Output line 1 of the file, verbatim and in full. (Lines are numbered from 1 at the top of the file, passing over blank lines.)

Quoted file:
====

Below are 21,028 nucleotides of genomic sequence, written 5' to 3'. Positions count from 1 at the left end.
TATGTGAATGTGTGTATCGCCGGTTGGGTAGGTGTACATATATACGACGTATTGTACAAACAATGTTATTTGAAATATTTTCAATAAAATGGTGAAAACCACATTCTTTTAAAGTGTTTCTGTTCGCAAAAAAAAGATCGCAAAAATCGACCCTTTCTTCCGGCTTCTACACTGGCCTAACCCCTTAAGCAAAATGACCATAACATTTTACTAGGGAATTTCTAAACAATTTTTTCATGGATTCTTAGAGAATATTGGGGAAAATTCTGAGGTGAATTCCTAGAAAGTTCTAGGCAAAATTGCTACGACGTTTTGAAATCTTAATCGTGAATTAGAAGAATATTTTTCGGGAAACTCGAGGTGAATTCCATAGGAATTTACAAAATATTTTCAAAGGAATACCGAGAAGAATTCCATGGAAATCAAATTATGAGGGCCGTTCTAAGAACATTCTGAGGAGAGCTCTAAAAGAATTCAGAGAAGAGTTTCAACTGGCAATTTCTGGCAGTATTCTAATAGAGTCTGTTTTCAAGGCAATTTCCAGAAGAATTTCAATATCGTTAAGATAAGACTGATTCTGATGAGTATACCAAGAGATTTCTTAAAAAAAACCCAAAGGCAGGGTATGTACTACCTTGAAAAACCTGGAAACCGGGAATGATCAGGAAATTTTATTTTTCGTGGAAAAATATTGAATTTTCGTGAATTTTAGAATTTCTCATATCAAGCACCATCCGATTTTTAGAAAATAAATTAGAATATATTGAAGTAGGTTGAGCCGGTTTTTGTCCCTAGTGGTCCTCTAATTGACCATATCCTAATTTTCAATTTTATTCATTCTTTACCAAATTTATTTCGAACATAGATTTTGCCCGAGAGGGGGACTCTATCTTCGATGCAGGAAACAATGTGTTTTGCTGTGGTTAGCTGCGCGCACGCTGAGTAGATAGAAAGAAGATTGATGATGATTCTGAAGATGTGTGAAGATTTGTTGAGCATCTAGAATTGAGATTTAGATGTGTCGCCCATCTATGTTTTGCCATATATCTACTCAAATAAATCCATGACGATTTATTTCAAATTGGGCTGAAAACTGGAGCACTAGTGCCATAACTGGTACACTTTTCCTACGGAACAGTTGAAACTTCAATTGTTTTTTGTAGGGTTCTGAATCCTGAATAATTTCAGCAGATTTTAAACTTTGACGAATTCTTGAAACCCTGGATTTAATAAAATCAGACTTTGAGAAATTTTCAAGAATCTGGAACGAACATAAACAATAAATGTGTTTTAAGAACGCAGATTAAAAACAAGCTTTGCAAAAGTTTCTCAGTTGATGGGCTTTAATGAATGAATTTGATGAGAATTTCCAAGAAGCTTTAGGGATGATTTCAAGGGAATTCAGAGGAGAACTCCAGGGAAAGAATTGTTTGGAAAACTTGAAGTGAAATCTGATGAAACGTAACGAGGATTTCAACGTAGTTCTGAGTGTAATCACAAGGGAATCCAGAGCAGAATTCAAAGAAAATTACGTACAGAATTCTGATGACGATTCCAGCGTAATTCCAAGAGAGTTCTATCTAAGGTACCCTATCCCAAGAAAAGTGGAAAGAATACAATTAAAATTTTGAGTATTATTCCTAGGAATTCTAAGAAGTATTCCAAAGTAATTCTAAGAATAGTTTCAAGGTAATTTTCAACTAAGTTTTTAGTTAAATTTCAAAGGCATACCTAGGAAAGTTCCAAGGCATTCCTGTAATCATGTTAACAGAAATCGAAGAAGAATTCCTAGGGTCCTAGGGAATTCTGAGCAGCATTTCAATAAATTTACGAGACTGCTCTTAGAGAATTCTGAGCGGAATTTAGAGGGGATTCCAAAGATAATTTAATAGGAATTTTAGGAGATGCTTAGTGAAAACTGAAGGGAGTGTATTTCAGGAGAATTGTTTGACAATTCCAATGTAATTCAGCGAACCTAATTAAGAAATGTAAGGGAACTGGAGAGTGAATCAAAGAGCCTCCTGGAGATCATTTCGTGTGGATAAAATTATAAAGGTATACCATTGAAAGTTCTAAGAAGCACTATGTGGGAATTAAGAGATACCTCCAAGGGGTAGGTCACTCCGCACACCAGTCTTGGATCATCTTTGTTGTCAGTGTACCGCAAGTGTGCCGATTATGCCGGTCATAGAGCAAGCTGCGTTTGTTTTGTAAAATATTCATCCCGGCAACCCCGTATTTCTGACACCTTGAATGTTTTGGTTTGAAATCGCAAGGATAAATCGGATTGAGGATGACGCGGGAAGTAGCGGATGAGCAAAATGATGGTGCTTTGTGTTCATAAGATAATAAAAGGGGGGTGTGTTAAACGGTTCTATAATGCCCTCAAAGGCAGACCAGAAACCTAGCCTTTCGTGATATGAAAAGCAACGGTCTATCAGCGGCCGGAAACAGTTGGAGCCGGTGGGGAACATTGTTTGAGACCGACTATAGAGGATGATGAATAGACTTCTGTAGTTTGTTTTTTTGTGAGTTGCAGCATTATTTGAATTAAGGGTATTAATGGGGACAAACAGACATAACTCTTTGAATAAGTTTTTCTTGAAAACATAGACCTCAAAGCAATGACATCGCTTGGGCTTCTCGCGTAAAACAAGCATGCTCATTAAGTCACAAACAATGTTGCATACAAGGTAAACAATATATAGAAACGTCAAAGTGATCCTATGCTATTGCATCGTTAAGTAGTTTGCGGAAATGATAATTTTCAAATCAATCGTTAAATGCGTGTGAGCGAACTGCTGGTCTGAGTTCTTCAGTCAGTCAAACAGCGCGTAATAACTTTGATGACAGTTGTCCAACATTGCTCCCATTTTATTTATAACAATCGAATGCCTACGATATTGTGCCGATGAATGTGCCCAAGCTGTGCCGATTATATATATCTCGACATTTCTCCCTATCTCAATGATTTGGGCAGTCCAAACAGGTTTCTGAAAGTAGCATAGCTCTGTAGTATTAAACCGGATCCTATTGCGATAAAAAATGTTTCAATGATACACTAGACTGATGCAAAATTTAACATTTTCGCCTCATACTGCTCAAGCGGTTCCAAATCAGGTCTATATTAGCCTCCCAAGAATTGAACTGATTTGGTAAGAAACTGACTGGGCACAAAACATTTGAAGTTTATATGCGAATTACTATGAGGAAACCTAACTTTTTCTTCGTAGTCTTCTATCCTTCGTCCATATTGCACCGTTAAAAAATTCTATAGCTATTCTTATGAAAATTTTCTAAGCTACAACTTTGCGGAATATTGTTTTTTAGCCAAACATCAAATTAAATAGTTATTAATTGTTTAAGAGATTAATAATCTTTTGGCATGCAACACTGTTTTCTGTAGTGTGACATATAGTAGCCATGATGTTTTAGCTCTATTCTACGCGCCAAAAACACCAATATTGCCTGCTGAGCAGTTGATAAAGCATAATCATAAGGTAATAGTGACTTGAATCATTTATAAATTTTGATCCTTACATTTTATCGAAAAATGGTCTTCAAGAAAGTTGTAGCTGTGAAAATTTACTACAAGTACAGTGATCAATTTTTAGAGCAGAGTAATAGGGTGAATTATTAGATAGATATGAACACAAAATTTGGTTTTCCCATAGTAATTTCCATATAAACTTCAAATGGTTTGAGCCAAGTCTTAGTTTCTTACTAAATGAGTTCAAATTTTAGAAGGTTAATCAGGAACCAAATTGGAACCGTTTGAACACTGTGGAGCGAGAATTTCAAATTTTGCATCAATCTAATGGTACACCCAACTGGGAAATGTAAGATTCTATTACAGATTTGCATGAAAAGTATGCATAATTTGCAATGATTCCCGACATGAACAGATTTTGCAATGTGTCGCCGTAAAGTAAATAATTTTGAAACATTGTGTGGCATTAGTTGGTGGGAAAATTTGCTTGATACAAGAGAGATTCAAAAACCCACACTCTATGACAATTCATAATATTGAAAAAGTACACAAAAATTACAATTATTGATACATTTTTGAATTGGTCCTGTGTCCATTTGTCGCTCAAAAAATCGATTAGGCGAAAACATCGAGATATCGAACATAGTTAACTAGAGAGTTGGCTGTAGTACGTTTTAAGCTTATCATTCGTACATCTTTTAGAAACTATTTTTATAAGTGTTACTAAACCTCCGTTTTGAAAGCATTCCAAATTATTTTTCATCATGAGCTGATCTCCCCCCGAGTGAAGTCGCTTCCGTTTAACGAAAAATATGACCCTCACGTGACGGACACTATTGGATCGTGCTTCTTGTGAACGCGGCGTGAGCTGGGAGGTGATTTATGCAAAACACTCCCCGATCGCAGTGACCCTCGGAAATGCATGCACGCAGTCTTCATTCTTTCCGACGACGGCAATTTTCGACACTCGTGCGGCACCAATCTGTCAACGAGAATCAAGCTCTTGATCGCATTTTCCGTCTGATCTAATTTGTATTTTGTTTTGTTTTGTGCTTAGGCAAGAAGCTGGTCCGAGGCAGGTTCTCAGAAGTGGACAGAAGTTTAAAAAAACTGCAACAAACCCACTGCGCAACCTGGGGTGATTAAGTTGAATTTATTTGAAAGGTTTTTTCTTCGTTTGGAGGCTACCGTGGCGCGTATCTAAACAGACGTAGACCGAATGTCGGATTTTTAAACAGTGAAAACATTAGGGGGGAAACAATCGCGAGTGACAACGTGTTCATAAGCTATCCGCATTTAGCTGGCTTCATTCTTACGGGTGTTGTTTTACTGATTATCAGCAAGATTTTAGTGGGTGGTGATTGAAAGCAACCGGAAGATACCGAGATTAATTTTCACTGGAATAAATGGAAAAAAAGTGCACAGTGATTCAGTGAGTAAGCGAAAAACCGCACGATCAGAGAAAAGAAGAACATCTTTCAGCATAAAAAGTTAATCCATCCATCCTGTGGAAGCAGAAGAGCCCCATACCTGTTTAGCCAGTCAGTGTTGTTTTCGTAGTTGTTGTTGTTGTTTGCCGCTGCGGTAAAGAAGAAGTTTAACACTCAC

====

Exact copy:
Below are 21,028 nucleotides of genomic sequence, written 5' to 3'. Positions count from 1 at the left end.